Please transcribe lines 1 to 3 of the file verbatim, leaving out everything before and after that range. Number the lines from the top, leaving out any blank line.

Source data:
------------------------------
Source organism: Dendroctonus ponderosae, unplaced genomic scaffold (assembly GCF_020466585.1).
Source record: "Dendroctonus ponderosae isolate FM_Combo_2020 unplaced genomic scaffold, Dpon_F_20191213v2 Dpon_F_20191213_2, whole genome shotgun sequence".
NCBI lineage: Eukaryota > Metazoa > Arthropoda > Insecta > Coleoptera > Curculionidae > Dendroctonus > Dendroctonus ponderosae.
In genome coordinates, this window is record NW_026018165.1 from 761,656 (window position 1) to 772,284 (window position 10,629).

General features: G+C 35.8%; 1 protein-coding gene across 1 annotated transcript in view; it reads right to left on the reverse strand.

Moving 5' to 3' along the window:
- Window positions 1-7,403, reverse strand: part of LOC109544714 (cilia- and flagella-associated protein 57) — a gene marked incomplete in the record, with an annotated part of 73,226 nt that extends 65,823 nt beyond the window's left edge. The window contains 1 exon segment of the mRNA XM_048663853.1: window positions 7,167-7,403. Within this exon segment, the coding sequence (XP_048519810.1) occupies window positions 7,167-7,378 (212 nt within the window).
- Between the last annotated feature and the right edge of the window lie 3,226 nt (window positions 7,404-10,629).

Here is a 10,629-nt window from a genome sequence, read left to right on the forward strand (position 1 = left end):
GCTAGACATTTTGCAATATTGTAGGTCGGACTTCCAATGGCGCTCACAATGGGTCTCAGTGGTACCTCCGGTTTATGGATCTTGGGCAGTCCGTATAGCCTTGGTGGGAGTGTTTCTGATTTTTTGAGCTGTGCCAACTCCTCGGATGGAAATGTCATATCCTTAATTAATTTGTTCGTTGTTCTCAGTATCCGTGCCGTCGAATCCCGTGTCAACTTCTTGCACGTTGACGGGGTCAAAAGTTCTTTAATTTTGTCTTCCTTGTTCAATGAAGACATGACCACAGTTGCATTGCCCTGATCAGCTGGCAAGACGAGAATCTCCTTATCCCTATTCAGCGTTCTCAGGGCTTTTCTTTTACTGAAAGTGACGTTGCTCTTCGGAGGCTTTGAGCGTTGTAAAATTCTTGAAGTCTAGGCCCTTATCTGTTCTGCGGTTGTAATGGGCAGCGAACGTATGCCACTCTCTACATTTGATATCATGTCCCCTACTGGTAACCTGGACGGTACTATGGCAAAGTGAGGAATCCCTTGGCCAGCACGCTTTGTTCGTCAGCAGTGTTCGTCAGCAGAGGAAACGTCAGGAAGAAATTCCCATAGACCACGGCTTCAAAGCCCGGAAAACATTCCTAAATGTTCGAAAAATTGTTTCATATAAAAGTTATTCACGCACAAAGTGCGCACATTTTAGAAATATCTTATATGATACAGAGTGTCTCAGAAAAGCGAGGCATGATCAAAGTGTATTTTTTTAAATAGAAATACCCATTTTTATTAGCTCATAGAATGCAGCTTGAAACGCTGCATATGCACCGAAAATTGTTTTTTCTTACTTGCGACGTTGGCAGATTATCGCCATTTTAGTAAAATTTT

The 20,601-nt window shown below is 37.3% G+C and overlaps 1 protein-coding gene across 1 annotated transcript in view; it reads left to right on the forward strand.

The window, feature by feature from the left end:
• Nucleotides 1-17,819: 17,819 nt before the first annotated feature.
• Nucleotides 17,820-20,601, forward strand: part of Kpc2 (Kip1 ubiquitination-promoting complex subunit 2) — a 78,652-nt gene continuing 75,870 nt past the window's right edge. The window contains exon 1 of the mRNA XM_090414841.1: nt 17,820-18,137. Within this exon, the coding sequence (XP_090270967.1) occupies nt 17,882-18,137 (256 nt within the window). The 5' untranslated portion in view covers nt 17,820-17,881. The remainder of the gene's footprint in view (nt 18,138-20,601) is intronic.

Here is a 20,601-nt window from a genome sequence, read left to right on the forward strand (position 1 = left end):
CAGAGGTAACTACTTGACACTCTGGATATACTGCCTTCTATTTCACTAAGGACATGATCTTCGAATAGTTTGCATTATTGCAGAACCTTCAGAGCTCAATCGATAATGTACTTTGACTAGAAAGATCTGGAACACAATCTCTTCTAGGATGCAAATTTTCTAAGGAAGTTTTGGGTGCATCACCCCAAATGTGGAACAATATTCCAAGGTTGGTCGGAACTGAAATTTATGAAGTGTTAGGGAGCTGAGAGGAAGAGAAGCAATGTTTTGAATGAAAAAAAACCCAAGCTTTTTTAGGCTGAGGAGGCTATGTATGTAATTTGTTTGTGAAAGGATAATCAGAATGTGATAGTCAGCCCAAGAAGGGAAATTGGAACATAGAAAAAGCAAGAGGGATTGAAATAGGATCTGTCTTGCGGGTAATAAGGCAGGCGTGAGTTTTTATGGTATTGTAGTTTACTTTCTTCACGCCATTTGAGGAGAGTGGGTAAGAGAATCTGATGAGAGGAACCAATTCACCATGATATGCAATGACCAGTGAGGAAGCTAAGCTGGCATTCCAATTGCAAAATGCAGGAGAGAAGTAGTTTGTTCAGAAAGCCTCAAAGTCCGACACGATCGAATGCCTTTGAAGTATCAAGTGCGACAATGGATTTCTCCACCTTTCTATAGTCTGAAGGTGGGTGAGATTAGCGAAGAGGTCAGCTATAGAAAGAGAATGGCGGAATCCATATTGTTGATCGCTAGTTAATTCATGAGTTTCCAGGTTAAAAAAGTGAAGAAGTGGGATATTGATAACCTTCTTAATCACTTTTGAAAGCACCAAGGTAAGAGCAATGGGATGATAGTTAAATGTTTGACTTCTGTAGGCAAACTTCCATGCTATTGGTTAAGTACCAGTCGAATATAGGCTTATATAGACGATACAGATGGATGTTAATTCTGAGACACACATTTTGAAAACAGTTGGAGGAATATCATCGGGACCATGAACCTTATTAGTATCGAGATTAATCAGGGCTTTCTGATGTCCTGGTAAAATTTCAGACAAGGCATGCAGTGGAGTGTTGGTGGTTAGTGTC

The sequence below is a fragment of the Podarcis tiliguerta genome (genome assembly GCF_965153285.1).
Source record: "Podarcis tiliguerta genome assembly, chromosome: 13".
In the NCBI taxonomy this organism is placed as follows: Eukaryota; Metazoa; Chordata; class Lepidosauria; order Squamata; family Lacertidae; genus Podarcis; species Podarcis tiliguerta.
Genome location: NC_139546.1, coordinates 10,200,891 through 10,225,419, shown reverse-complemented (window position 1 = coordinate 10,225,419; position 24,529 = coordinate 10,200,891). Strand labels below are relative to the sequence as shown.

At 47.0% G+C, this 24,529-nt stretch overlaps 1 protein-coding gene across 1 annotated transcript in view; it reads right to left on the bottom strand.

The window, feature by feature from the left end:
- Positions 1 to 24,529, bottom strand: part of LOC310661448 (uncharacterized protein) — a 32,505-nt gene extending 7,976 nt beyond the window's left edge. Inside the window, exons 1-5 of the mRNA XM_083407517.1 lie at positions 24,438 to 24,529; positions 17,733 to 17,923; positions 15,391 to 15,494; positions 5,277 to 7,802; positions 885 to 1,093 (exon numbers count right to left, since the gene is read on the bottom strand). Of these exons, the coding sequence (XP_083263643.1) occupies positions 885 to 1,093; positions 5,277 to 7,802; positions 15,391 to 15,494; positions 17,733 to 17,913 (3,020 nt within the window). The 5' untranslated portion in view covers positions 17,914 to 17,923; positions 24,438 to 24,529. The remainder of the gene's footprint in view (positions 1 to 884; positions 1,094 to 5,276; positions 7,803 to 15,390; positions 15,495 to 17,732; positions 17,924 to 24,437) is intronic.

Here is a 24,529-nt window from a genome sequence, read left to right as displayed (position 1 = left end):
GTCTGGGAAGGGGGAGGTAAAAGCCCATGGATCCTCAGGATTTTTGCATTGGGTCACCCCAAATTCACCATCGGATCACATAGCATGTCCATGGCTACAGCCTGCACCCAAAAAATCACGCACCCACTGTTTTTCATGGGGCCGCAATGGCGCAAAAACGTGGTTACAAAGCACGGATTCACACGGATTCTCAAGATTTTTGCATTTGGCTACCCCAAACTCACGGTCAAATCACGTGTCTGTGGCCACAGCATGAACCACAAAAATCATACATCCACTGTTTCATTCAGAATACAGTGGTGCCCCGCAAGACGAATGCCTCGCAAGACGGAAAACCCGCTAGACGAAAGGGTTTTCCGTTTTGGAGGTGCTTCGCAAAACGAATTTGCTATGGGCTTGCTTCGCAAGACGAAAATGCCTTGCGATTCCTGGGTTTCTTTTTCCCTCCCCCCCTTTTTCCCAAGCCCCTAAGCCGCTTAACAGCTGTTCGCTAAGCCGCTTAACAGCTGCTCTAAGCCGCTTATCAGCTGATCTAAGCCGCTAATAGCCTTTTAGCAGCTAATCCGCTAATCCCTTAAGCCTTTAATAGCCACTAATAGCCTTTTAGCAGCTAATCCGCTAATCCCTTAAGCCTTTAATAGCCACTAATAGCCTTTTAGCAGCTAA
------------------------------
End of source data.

Source organism: Dendroctonus ponderosae, unplaced genomic scaffold (assembly GCF_020466585.1).
Source record: "Dendroctonus ponderosae isolate FM_Combo_2020 unplaced genomic scaffold, Dpon_F_20191213v2 Dpon_F_20191213_2, whole genome shotgun sequence".
NCBI lineage: Eukaryota > Metazoa > Arthropoda > Insecta > Coleoptera > Curculionidae > Dendroctonus > Dendroctonus ponderosae.